I beseech you, therefore, to be faithful to the Lord. Let me urge on you, in the name of the Lord Jesus to search and see whether these things are so. If you are not children of God, the door is open, the way is clear, the Savior is waiting. If you simply come as poor sinners, the Lord will in no wise cast you out. But come as sinners in the sense of your sheer need, in the confidence of His grace. Do not come as if there were a doubt that had to be cleared whether you could succeed or not; and the Savior will meet and serve you at once. When the Syro-Phoenician woman came, she spoke as a Jew. She cried, “Son of David.” What right had she to say, “Son of David, have mercy on me"? No more right than a Frenchman has to repair to an English consul and ask his assistance; let him go to the French consul. The Son of David was for Jews. When the two blind men so appealed in Matt. 9, had they to wait for an answer of peace, when they confessed their faith? When two more at the end made the same call near Jericho, did the gracious One rebuke, or reply in grace? The woman of Canaan was wrong—somewhat as worldly people when they say, “Our Father, who art in heaven"; for He is not their Father at all, but will judge them by the Lord Jesus. But if a person comes and says, “God be merciful to me a sinner,” will He then say them nay? The Lord would not at first answer the woman's prayer, because she went on mistaken ground. And when the disciples would have done with the case, ashamed of her crying after them, He had to correct their impatience with His maintenance of God's order: “I am not sent but unto the lost sheep of the house of Israel.” Then she said, “Lord, help me!” When she dropt to this, the Lord answered her, “It is not meet to take the children's bread and to cast it to dogs. The moment she hears it, the truth flashes on her soul that she was not of the lost sheep of the house of Israel, but a dog. She sinks to the lowest place, and says, “Truth, Lord: yet the dogs eat of the crumbs that fall from their masters' table.” She took the place of truth, and got the blessing of grace. The lack of this keeps many souls from obtaining the blessing. They are unconsciously in a false position. They assume to be worshippers when they should not. If they confessed themselves poor sinners needing to be saved, they would find the Savior at once. If you can and do say, Abba, Father, he assured you have the Holy Ghost; and if not progressing in the Christian race, see and judge what hinders you, and if you are not grieving the Holy Ghost; search the word of God, and follow Christ! Amen.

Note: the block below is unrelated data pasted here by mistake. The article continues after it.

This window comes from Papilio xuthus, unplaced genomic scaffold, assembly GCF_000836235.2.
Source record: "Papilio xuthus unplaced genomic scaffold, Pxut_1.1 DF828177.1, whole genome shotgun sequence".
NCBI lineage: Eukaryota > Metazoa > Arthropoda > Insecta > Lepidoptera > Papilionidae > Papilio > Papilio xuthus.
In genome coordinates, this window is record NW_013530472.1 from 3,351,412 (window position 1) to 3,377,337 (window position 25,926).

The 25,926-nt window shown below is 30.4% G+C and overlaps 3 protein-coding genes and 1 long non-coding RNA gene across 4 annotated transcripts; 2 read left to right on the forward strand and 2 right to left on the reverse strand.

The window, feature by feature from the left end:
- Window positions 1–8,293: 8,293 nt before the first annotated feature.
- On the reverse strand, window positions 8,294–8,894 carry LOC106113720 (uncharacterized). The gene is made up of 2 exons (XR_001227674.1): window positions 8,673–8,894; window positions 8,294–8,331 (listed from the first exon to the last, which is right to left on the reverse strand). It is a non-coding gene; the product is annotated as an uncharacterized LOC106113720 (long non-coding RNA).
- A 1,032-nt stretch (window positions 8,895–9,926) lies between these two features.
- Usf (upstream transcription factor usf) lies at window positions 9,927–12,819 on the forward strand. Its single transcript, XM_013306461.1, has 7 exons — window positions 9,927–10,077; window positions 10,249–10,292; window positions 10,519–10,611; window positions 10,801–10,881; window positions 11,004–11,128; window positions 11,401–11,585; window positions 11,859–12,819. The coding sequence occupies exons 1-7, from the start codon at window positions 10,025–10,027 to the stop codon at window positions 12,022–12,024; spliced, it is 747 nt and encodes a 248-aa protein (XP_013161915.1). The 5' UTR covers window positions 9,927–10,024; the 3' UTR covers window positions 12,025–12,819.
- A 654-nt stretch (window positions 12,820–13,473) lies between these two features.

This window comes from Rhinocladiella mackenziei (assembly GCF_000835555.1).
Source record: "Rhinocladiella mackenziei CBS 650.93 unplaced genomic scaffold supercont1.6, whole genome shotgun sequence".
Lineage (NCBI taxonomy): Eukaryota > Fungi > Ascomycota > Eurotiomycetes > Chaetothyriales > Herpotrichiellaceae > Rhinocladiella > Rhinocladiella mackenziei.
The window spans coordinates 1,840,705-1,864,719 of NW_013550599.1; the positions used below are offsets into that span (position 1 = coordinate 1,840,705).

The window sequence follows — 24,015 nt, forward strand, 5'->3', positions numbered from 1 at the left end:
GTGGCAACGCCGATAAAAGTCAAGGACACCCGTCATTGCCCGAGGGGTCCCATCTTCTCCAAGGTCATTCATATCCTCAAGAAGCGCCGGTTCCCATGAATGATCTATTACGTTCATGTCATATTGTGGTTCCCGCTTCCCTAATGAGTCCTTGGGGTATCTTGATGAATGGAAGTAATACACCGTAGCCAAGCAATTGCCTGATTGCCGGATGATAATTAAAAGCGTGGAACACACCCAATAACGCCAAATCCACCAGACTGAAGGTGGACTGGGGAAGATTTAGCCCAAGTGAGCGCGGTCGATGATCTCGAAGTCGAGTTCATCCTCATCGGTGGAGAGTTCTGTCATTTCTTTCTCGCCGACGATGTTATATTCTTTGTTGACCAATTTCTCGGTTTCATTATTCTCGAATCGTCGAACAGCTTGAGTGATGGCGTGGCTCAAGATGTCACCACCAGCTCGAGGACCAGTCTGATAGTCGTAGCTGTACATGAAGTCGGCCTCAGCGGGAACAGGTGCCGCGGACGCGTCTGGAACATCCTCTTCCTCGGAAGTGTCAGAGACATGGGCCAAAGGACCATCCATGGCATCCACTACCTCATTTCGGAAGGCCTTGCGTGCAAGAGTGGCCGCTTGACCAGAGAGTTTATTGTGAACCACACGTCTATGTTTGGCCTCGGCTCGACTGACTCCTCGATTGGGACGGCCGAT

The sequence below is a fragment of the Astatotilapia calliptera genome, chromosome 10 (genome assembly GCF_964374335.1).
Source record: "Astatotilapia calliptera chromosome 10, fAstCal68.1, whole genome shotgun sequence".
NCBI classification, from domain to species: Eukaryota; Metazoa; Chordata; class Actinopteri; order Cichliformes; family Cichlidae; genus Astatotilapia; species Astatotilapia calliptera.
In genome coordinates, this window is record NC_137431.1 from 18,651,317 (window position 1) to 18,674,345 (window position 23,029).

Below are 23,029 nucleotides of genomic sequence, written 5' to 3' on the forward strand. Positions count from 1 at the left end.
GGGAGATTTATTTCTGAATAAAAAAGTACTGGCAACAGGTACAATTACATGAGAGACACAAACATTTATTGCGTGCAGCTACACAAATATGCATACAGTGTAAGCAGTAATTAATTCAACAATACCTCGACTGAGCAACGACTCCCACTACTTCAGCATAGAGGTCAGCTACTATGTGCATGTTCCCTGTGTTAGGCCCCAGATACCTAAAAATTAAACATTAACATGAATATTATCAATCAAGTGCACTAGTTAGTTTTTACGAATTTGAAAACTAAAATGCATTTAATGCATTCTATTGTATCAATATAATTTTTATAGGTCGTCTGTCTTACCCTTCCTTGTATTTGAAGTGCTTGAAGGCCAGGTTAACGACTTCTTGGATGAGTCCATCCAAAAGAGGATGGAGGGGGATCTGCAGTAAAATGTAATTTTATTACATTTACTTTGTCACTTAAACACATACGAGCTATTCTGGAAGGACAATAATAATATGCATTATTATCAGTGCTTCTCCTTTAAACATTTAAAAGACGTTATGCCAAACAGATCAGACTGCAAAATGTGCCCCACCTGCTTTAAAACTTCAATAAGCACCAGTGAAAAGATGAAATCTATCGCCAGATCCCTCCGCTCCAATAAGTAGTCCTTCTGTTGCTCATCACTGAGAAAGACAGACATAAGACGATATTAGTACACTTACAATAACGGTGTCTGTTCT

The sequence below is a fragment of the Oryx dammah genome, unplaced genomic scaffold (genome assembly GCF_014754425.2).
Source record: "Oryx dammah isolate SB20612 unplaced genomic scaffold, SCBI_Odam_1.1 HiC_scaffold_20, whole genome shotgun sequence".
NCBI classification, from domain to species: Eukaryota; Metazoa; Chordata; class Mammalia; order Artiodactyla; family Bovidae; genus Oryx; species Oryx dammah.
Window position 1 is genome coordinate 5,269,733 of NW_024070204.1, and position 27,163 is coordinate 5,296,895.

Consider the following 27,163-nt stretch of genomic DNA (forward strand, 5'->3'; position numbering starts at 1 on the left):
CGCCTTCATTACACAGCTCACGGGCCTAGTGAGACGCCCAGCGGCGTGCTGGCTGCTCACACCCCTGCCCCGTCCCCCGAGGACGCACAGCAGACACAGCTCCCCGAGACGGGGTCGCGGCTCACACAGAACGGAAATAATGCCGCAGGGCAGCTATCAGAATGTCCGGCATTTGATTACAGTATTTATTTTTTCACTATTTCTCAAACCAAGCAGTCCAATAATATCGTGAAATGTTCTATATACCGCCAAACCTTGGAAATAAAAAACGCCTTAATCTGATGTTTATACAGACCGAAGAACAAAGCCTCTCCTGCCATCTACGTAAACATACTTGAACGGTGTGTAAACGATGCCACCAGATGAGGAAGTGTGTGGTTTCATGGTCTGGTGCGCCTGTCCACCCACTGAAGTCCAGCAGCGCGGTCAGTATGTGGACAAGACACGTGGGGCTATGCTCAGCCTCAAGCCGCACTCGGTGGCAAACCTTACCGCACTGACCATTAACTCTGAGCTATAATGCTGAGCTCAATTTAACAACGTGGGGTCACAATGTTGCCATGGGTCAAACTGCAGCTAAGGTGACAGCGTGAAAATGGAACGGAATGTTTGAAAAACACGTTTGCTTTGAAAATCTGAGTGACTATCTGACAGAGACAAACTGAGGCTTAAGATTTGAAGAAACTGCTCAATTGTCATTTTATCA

W. K.
(Concluded from page 103)